Still, the story does have plenty of moments that are poignant and intriguing, and many, many others that left me stifling laughter. One thing that I really, and perhaps weirdly, enjoy seeing in media is the interactions between friends that showcase their comfort level around each other, the bonds they share, and how they rely upon each other when faced with adversity, and I have encountered few better examples of this than Four Horsemen. They are a cast of characters whom I grew to love over the span of my successive playthroughs, and, as a writer, actually made me a bit jealous due to how well they were presented.

Moving onto the presentation, and skipping gameplay for a moment, what initially drew me to Four Horsemen is its distinctive art style. With angular character designs, and a rather ragtag looking cast, and sketchy backdrops, I would say that this game has something of a punk aesthetic going for it, capturing the whole fight the power mentality as reinforced by its story, while also affording the characters a lot of personality in their visual designs. From idle behaviors as seen in the Riders’ base to subtle expression changes, mouth flaps for when characters are talking, a few instances where the sprites are bopped around, and backgrounds with foreground elements that place characters behind tables and such. There are a lot of small details here that help the visual presentation go a long way, and I’m always glad to see visual novels that go the extra mile in this regard.

As for the soundtrack, it simultaneously manages to fit in with the overall atmosphere and aesthetic of the game, while also being, well, just kind of silly. It can go from these atmospheric tracks that capture the dour and hopeless nature of the character’s situation, and then switch over to another track dominated by somebody jamming out on their trombone like a goldarn champion. It makes for a surprisingly endearing mix, and actually led me to rip the soundtrack from the game for my own listening pleasure. I’m not sure what to call it as a genre, but the tracks say that it is anti-folk, and I guess that’s as good of a label as any.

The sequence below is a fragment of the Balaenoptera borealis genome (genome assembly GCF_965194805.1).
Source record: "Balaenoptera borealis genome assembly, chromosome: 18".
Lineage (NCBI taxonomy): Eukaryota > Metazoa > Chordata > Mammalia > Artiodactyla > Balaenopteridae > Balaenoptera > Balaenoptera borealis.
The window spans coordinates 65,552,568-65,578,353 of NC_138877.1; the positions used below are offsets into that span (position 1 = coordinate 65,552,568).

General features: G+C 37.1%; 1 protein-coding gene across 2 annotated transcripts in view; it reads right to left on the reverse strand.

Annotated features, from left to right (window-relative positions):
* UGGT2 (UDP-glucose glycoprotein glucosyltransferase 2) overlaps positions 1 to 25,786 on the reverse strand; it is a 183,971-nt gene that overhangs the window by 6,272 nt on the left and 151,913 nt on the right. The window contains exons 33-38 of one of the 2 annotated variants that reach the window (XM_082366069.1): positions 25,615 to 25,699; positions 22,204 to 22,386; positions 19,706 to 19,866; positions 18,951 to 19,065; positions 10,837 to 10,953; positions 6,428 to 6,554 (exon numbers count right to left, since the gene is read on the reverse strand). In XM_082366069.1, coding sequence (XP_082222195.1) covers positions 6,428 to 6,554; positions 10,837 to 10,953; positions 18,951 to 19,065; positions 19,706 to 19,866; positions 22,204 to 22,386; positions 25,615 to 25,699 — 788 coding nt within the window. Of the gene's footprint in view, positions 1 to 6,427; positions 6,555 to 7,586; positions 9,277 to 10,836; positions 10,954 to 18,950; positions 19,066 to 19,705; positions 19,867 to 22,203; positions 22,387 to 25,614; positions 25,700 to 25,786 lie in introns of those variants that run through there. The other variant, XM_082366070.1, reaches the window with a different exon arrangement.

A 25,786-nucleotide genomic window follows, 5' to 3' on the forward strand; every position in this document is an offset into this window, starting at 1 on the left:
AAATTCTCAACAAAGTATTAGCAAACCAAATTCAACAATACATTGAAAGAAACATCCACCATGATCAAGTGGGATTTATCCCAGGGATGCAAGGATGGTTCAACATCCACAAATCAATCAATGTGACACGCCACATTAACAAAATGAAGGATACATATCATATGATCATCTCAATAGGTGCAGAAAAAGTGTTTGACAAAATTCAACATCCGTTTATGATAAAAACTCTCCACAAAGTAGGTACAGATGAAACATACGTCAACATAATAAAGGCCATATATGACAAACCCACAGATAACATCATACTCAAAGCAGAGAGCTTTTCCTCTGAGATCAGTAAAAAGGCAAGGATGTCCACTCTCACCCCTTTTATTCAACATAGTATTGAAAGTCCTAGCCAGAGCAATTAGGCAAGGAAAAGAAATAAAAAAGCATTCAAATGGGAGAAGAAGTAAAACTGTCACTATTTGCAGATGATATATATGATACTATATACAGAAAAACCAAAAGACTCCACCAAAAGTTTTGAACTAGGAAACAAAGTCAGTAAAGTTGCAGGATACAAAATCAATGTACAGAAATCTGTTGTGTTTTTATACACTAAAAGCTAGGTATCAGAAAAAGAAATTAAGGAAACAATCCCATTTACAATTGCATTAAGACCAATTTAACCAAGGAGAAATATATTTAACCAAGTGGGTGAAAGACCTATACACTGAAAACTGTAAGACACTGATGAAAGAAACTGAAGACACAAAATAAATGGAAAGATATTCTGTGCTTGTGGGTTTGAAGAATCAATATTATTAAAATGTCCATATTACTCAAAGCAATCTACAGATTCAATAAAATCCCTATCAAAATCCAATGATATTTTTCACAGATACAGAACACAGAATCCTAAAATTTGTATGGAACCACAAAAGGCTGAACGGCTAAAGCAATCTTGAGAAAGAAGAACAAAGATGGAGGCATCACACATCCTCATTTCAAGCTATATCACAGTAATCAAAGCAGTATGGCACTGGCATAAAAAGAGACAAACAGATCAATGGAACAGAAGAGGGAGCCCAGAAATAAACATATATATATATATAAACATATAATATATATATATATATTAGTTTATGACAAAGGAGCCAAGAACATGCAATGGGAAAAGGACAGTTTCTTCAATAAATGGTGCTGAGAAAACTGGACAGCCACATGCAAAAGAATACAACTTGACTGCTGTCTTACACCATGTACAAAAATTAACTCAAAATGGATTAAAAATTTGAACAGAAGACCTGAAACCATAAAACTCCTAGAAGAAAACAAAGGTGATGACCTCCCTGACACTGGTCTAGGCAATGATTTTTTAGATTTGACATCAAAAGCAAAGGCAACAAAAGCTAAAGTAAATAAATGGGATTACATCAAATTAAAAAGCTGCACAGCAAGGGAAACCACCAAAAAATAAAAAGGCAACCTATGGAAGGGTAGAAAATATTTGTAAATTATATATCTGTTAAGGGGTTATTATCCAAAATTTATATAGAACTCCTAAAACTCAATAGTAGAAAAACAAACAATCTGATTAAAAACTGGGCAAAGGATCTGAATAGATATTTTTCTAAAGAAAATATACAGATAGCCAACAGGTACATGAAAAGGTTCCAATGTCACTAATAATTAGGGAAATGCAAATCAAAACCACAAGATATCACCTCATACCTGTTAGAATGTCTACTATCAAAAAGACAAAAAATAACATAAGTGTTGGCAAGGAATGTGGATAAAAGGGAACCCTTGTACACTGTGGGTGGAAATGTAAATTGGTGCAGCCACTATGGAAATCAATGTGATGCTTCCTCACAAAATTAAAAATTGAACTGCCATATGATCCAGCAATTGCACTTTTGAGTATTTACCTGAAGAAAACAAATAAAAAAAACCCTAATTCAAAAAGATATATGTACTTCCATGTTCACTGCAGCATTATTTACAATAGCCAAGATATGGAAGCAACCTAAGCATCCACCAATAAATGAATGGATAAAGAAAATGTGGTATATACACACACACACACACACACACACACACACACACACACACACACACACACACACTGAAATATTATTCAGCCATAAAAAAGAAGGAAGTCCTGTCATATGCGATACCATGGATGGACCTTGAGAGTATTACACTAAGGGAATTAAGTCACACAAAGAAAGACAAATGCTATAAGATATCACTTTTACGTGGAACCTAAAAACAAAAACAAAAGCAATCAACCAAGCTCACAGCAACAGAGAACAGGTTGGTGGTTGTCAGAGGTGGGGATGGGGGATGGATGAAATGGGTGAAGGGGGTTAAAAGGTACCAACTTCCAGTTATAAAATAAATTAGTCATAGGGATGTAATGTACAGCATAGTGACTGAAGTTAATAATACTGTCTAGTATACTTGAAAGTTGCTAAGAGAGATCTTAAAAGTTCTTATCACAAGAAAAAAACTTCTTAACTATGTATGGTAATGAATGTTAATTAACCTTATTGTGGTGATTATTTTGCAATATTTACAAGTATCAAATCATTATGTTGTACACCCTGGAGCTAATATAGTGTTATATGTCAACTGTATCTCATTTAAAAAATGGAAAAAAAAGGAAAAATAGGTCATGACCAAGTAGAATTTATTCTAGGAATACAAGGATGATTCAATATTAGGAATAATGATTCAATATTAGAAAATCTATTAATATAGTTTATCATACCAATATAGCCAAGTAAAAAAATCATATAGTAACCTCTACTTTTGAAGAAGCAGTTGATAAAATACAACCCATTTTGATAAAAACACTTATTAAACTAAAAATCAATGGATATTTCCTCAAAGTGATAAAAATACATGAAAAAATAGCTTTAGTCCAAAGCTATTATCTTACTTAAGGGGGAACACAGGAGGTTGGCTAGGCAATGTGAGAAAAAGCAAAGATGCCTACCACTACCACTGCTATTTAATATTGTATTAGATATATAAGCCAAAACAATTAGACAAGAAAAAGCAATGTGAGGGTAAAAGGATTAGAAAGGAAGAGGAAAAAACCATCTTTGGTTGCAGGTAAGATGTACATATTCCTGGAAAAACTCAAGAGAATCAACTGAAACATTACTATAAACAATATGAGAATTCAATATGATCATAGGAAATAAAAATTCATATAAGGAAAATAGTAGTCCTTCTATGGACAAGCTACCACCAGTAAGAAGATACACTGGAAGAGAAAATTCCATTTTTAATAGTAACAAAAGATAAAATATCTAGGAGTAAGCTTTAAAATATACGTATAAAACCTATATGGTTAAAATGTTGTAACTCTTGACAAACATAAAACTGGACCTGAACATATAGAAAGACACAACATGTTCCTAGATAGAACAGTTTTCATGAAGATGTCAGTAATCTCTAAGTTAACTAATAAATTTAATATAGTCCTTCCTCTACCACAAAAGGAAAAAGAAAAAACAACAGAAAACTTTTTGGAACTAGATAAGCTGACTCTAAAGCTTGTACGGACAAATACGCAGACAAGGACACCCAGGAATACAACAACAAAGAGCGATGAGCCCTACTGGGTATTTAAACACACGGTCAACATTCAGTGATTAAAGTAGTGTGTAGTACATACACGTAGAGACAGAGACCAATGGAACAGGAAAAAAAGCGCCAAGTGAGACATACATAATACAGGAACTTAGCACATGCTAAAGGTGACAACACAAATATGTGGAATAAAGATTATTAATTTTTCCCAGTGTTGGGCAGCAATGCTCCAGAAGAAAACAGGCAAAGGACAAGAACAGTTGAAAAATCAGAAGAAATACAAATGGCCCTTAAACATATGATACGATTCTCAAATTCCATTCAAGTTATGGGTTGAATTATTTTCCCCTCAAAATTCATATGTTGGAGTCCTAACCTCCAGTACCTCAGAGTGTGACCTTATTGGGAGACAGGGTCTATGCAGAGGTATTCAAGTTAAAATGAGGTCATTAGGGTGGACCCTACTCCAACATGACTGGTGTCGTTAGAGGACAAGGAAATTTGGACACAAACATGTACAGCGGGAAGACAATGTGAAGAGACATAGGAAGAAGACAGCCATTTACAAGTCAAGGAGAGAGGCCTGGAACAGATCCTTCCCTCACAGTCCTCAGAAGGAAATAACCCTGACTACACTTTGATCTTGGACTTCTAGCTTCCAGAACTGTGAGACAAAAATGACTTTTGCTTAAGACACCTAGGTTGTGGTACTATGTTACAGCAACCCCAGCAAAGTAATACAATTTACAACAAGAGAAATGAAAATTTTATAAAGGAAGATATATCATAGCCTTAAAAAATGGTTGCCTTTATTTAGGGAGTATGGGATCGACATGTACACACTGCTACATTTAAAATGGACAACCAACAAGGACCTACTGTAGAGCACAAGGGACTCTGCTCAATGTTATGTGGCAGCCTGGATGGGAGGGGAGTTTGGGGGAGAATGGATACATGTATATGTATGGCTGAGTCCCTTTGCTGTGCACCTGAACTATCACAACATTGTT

Now, I mentioned how this is a simulator of sorts, right? Well, it might be more accurate to say that this game is structured around a day cycle where the player chooses what activities should be partaken in to occupy the Riders’ time through a variety of activities. These activities rang from dumpster diving for randomized crafting materials, working at a shop to gain a pittance, shopping for crafting materials, starting a crafting project, gaining public support, or progressing the story in some way or form.

In one respect, I can admire the ambition here and can see how this could be an involved and interesting way to handle this plight by forcing the player to scrounge about and rummage their way to progress. In the other, it really does not work all that well in practice. I could try and break down in detail the gripes I have with it, as a lot of the game is not very clear and there are certain instances where I felt blindsided by the game. Yet I would rather try communicating how this game works, while also providing something of a loose walkthrough for this game, as I do not believe that one exists.